According to Redfin, the median U.S. asking rent rose 0.4% year over year to $2,011 in September--the sixth straight month in which rents were little changed from a year earlier. Prior to that, rent growth had been slowing rapidly for roughly a year, coming back down to earth after a surge in prices during the pandemic. The median asking rent fell 2% from a month earlier in September.
"Rents have flattened because a boom in apartment building in recent years has flooded the market with supply, but they haven't yet posted a substantial decline because there's still demand for rentals--especially as high mortgage rates keep many would-be homebuyers and sellers on the sidelines," said Redfin Economics Research Lead Chen Zhao. "There are still a lot of apartments under construction that will continue to hit the market, which should keep rents from increasing much in the near-to-medium term. But construction has started to slow, which should eventually help bolster rent prices."
The Number of New Apartments Hitting the Market Continues to Rise--But Construction Has Started to Slow
The number of completed apartment buildings in the U.S. rose 32% year over year to a seasonally adjusted annual rate of 433,000 in August, the most recent month for which data is available. But the number of apartment buildings on which construction has started declined 41% year over year to a seasonally adjusted annual rate of 334,000. Building starts are a leading indicator of what's happening in the housing market, whereas building completions are a lagging indicator.
Building may be slowing, but landlords are still facing more competition than they're used to as new rentals continue to hit the market. Sometimes, their competition is an individual homeowner who's renting their home out instead of selling--either because they don't want to lose their low mortgage rate, they didn't get a good offer, or both.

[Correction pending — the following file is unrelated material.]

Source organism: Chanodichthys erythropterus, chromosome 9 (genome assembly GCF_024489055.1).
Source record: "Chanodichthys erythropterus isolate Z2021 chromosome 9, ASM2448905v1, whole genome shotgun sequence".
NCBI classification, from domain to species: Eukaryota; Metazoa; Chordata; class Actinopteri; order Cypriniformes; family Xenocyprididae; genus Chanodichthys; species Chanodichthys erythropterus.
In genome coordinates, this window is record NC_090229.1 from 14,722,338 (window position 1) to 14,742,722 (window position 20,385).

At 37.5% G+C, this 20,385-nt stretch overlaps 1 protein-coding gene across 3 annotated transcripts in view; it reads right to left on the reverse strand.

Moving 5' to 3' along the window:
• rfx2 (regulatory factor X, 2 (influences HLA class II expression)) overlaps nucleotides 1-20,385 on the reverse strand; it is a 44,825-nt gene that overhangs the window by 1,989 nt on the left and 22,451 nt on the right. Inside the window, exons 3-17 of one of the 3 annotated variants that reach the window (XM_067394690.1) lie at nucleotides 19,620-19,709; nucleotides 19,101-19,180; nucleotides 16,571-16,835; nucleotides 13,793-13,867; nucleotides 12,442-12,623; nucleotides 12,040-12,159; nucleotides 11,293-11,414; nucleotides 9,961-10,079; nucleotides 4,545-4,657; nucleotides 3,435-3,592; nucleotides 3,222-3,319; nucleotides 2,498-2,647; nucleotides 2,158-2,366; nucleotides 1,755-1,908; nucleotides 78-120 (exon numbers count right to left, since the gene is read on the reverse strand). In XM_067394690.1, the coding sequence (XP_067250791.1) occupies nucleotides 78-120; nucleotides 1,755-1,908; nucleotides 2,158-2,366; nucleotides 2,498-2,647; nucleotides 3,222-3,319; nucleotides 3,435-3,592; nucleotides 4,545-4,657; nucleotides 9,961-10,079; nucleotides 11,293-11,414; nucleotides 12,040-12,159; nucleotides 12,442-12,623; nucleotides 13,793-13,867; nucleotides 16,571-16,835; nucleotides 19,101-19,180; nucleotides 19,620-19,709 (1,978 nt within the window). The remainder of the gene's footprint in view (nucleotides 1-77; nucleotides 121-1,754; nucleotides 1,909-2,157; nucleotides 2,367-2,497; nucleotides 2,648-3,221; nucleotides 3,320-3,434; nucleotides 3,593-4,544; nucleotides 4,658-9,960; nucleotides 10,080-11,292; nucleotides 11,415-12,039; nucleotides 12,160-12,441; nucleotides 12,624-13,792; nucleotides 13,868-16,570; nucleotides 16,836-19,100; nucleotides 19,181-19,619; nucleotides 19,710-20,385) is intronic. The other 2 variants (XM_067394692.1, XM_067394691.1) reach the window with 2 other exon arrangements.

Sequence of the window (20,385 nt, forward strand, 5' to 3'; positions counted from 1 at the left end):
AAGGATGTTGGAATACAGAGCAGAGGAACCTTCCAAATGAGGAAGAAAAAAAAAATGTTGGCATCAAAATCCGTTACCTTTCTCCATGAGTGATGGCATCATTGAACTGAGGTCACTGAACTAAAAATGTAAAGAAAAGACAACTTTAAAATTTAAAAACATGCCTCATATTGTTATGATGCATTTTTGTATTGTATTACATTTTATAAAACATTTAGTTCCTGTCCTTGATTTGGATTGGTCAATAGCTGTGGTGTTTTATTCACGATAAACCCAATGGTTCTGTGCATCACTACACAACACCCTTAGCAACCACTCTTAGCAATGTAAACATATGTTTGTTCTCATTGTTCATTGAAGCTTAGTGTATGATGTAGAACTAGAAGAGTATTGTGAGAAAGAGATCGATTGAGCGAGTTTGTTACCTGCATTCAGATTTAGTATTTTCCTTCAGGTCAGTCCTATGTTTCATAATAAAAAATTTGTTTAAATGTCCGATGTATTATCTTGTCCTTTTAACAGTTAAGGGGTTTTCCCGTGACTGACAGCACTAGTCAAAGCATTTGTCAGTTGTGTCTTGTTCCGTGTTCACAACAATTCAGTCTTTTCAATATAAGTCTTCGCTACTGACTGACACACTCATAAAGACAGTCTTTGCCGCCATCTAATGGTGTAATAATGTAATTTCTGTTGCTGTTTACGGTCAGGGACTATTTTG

"Last year, conversations with home sellers were hard. I had a lot of discussions about how they needed to lower their price expectations because the market had turned," said David Palmer, a Redfin Premier real estate agent in Seattle. "But this year, they have a better understanding of the market. We're now having the property management conversation earlier: 'Do you have a rental plan if we can't sell your home?'"
As rising rental supply leads to rising vacancies, some landlords are handing out concessions, such as a free month's rent, to attract tenants without having to lower asking rents on paper.
That's good news for renters at a time when the median asking rent is still just 2.1% ($43) below its record high.
The jump in supply isn't the only factor that has caused rents to flatten; slowing household formation, economic uncertainty and affordability challenges have also contributed.
Rents Rise in the Midwest, Fall in the West
In the Midwest, the median asking rent rose 5% year over year to a record $1,436. There was also an increase in the Northeast, where the median asking rent climbed 3.1% to $2,482. Asking rents fell 1.6% to $2,413 in the West and declined 0.3% to $1,653 in the South.
The rental market has softened substantially in the West and South in part because those markets saw outsized rent growth during the pandemic. Rents skyrocketed as people flooded into Sun Belt cities including Phoenix, Miami and Dallas. But once the rental boom in those regions cooled, prices had relatively more room to fall. Apartment construction in the Sun Belt has also been especially robust, contributing to the cooldown in rents. In the West, tech layoffs have likely contributed to the region's sluggish rental market.
While rents in the West and South have been cooling, these regions' rental markets have started to stabilize in recent months as the impact of the pandemic price boom moves further into the rearview mirror and layoffs ease.